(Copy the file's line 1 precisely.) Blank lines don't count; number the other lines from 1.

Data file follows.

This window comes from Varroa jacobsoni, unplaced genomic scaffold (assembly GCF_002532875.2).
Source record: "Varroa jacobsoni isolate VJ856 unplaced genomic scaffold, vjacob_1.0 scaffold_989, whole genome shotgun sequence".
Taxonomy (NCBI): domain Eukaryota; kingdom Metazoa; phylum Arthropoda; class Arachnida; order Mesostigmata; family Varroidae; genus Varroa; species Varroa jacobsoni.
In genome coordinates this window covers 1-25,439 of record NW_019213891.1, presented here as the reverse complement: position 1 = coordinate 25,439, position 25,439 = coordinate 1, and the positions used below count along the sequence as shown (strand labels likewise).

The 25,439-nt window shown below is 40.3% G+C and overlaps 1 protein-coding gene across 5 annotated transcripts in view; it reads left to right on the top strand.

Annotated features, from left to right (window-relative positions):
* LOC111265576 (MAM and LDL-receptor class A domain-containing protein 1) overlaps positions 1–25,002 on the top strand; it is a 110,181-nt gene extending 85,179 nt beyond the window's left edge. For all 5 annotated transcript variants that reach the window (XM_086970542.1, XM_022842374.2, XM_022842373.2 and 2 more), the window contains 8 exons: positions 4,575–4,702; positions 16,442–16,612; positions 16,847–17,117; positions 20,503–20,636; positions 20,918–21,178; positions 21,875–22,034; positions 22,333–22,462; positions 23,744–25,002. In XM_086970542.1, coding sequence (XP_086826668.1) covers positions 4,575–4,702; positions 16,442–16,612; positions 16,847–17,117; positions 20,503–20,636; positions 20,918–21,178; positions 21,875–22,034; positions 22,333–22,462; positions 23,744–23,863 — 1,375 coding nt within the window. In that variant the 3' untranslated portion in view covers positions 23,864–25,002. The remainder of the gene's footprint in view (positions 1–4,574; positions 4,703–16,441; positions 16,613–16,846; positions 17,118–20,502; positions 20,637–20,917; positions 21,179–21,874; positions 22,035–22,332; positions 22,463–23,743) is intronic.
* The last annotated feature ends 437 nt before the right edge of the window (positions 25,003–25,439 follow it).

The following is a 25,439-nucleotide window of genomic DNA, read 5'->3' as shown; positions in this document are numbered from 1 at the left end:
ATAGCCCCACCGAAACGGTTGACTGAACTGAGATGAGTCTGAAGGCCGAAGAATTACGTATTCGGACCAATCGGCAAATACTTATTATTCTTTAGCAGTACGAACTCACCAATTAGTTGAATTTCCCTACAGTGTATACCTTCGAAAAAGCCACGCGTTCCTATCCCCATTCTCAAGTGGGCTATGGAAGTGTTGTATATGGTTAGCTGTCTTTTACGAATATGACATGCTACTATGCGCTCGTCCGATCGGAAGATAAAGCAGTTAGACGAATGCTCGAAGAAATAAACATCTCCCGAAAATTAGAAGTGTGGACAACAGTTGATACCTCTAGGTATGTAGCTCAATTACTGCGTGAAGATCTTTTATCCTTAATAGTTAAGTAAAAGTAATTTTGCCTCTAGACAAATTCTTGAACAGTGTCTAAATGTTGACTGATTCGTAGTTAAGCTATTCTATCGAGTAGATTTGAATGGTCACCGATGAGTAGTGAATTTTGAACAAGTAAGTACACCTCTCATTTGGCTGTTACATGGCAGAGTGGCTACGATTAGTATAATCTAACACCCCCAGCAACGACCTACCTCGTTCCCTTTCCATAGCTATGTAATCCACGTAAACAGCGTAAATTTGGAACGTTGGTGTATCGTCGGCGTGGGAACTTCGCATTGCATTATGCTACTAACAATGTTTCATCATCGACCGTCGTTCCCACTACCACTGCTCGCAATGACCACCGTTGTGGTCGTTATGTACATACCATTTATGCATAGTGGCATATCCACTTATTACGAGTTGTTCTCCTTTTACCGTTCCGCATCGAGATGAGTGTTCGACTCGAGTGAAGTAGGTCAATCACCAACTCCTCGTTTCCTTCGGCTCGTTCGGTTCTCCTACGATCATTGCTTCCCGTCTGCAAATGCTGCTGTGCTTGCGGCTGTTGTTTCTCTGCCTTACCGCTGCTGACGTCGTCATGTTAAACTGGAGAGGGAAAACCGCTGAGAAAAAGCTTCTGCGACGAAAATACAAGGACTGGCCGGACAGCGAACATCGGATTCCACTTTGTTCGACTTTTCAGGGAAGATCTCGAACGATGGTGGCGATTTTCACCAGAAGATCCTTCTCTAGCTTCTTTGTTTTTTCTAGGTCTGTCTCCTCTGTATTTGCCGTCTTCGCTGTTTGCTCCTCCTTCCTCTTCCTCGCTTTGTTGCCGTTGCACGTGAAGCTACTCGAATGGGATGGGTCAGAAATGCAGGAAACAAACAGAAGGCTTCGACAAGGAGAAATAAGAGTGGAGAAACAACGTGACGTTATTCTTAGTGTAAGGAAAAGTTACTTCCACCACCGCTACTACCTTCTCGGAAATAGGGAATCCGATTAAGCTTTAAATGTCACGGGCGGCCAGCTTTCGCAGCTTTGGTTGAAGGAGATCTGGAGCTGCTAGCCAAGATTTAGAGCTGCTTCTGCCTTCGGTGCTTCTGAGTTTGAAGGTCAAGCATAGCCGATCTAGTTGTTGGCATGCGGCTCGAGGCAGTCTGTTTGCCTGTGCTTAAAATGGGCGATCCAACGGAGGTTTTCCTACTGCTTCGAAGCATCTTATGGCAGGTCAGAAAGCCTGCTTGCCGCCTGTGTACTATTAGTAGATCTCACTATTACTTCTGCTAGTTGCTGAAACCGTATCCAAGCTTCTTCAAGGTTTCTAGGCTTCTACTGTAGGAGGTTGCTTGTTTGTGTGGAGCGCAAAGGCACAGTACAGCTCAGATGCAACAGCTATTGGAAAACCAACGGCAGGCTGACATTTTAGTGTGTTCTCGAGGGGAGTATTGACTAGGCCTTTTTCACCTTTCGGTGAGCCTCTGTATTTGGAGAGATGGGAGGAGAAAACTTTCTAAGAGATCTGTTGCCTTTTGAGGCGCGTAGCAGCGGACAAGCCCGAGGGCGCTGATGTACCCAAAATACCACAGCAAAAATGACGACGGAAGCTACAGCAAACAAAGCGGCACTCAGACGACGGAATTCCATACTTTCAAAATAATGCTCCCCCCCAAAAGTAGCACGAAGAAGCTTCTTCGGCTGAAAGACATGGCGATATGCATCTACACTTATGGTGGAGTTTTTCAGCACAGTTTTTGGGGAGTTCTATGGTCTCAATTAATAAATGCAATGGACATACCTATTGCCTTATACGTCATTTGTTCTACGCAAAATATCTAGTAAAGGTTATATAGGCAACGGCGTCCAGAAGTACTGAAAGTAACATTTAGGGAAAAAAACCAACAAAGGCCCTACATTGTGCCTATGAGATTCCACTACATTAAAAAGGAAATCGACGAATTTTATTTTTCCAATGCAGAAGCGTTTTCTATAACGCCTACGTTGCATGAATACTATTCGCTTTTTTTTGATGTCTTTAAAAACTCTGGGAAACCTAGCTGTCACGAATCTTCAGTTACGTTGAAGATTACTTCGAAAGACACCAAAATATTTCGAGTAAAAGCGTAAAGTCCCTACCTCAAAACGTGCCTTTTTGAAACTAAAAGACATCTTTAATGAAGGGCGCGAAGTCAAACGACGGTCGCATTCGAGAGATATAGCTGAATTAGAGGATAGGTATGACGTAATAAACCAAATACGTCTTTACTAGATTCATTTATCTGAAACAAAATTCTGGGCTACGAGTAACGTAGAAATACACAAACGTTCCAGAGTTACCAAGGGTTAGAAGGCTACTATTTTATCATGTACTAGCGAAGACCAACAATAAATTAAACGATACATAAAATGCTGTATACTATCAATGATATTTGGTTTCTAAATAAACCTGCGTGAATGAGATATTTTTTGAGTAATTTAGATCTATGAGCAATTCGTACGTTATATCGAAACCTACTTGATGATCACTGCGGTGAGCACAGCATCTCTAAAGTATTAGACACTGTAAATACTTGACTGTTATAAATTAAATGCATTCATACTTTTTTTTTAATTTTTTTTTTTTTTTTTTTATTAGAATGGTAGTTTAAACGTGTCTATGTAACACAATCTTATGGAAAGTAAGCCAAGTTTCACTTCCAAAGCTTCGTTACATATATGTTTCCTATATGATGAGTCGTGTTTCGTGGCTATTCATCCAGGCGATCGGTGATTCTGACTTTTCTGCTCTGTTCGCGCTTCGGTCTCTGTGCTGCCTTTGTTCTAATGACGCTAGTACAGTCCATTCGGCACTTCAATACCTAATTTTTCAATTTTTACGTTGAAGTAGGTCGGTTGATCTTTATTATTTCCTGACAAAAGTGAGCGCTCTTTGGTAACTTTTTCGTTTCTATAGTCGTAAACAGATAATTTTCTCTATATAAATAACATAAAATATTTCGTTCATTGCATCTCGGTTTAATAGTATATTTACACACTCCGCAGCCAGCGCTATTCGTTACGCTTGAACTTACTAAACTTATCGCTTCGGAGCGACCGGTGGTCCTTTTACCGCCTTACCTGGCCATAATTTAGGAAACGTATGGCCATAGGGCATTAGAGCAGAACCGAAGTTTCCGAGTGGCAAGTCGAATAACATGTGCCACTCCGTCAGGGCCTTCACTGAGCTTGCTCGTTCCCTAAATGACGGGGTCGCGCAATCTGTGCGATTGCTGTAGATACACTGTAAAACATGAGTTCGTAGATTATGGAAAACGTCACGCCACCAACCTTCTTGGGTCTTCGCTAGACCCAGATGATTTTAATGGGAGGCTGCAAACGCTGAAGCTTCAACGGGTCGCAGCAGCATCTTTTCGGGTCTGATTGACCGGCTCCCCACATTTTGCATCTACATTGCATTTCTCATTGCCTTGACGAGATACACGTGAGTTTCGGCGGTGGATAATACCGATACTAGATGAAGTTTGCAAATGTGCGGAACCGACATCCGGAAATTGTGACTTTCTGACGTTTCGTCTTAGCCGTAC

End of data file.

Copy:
This window comes from Varroa jacobsoni, unplaced genomic scaffold (assembly GCF_002532875.2).